When Greens Cafe opened in the mid eighties, one of our signature dishes was grilled chicken breasts with tomatillo sauce. We made the sauce by chopping onions, tomatillos and cilantro, which we blitzed with cumin, salt and chicken stock. It was good and tasty, but, I later realized, a little one-dimensional.
Years later, while traveling in the Yucatán, Ionah and I had a memorable Sunday lunch in Mérida, in a grand but crumbling old colonial hotel, with toucans and giant palms in the dining room, which was a kind of exotic bird house open to the sky. I kept my hat on and she wore a colorful scarf. Continue reading “Pipian Verde”→
Spring time in Denver can be a precarious time, especially if you happen to be a sensitive flower. If someone planted you within the last couple of weeks, during the recent tee-shirt and sandal spell, you would now be a wilted thing and sadly, out of luck: destined to be turned over and forked under the cold, soaked soil, because we just had a late mother of a snow storm. Continue reading “Mint pesto with Asparagus, parmigiano-reggiano and a poached egg…”→
They say the most long lived of the French are those lucky enough to live in Gascony in the south-west. There was a piece on Gascony in The New York Times recently, by David McAninch. His book, “Duck Season: Eating, Drinking and other Misadventures in Gascony, France’s Last Best Place,” just came out. In the article he wrote about what these folks eat and what they drink, which, along with a jovial approach to daily living, seems to affect their longevity. Continue reading “On Duck and Wine”→
We eat lots of cauliflower throughout the winter and into early spring. I’ll rub one with a few spices, coat it with olive oil and roast it whole, uncovered, until it has a nice, crunchy coating. This one is roasted in the tagine, so it turns out softer, because of the steam, and is less crunchy than an open roast, but it’s beautiful— fragrant and spicy like a Moroccan steam bath and it cuts like butter with a dull spoon. It barely takes fifteen minutes to prepare and about an hour to cook in the oven.
For the uninitiated, a tagine is a North African conical-shaped portable outdoor earthenware oven. Traditionally, they were placed upon charcoal braziers and slowly cooked by skilled nomadic Berbers.
My base ingredients for a tagine are onion, garlic, turmeric, ginger, cumin, a few cardamom pods, Aleppo pepper, a cinnamon stick, a generous spoon of coconut oil, a handful of prunes, half a preserved lemon, a dash of olive oil, a sprinkle of sea salt and a lashing of harissa paste. Sounds like a lot? On Sundays and holy days, I’ll add a pinch of saffron. Continue reading “A Cauliflower Tagine”→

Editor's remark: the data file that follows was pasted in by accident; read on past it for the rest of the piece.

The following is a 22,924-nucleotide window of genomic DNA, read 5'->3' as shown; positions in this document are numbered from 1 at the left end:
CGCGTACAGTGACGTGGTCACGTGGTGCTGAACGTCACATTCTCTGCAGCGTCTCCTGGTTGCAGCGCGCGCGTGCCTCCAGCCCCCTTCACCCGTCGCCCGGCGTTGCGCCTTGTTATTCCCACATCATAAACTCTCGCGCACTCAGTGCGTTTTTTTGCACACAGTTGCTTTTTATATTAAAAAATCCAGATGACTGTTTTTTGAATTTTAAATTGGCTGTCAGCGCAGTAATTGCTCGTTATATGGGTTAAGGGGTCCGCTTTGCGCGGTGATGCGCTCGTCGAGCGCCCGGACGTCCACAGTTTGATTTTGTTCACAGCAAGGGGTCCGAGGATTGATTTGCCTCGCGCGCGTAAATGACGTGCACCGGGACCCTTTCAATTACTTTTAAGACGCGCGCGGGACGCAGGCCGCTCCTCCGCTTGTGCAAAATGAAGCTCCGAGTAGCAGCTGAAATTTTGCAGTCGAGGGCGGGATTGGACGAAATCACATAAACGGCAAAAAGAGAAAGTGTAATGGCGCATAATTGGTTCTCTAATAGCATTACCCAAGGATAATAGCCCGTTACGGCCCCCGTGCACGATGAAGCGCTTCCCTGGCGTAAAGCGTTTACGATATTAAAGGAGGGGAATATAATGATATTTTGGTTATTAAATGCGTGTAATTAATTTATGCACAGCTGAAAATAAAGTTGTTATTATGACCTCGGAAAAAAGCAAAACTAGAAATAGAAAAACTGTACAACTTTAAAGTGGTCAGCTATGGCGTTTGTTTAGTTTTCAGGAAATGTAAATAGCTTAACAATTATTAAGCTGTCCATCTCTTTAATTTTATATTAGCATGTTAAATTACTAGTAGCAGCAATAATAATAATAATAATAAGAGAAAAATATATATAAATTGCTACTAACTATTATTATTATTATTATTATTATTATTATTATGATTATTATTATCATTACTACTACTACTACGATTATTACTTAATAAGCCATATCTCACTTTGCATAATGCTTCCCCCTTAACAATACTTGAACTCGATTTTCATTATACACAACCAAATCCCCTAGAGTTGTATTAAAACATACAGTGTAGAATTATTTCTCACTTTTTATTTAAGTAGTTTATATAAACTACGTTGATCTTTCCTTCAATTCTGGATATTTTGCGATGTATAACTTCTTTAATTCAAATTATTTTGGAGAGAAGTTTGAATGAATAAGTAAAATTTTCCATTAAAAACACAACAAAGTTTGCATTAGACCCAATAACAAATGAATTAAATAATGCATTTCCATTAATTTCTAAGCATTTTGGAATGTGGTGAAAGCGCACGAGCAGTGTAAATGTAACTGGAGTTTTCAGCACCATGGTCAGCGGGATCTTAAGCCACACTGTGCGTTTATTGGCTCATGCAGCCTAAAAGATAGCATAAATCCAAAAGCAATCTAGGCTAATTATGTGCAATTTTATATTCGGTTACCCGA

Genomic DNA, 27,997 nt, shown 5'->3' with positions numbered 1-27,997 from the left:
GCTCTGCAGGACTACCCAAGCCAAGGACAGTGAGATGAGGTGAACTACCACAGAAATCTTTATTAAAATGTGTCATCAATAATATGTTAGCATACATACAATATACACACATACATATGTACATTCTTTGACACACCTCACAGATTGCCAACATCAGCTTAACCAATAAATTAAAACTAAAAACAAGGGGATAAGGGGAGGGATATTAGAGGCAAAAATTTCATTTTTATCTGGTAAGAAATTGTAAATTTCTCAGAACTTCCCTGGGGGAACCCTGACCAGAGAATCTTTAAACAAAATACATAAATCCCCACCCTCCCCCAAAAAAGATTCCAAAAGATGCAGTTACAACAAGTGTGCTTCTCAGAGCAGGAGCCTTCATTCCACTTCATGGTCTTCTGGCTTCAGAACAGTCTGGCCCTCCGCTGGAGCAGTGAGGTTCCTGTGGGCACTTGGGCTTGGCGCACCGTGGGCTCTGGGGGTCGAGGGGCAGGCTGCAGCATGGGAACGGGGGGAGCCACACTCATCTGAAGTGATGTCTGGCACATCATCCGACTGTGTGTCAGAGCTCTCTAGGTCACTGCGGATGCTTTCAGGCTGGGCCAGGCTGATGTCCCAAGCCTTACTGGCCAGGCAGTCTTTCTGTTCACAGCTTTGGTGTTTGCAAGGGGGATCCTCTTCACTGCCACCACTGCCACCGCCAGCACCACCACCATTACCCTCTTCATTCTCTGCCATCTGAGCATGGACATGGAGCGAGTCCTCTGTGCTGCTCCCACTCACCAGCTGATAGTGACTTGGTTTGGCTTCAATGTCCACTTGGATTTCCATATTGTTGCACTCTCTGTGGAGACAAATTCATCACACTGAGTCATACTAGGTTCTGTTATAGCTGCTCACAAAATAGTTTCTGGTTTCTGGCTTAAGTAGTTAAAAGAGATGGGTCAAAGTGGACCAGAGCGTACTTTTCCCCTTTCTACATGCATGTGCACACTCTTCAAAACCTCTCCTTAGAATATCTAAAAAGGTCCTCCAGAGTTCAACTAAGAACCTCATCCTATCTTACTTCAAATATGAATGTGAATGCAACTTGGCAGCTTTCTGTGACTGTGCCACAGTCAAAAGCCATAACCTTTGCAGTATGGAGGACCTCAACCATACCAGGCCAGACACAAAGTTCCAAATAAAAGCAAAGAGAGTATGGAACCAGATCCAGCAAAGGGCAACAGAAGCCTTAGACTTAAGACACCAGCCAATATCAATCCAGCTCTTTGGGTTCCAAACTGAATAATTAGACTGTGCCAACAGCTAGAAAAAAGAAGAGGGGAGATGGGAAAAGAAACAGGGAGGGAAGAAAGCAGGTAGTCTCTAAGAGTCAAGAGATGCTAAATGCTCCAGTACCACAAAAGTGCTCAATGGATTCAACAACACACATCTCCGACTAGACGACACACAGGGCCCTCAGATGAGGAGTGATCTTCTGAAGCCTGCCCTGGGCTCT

It’s Sunday morning and I’m languishing in the carefree comfort zone of my bed. Ionah’s up and has bread in the oven and is en route to an impossibly early nine o clock yoga class. There’s a situation, she says; a favor to ask; a SNAFU: apparently I have thirty minutes and then — I have to get up. I gotta take the bread out of the oven. She pours me a cup of life affirming Assam tea, hands me the New York Times and leaves the flask. She sets the timer, places it by the bed, wishes me a loving goodbye and is out the door in a flash with her mat strung across her shoulder.
This could have ruined a lesser man’s day, but my cheery disposition got the better of me and as I looked at my options, I made a cold-hearted decision: I wrote off the review, the style section and the book review, and settled on the magazine for Sam Sifton’s one page take on a Jim Harrison recipe for a Caribbean stew — heavy on pork ribs, sausage and chicken thighs. I see myself hovering over an open fire cooking this concoction on the banks of the trout filled Gunnison river, perhaps within a few weeks — an over night trip, a mere five-hour drive from here. Continue reading “A Sunday Morning Omelet”→
The first meal I ordered in the US with cash I earned as a day laborer — hauling concrete in barrows down six flights in a freight elevator and out to a dump truck — was smothered in chile. This was in ’78. The job was in Downtown Denver, and on pay-day, a guy I hadn’t seen before stuffed a wad of crumpled notes into my hand.
It was a short walk back to my digs in Capitol Hill where I washed up and walked over to the Satire Lounge on Colfax Ave, for my first taste of Mexican food.
It was a classy dump. Dark inside with sticky tables. The little dining room had a stained, badly fitted wall to wall carpet and a low speckled black ceiling lit by tiny red bulbs. Continue reading “Red Chile”→
If you haven’t messed with miso you should really give it a go. Paired with a bowl of rice, it’s been breakfast in Japan since God knows when. I’ve never been a morning soup person, but if I was made in Japan I’m sure I’d slurp along.
Miso is a traditional Japanese seasoning paste made from fermented soybeans or grains such as rice, barley and more recently, chickpea and peanut. It varies in color and strength from light to dark. I suggest starting with a light one and digging in from there. Continue reading “Miso Noodle Bowl”→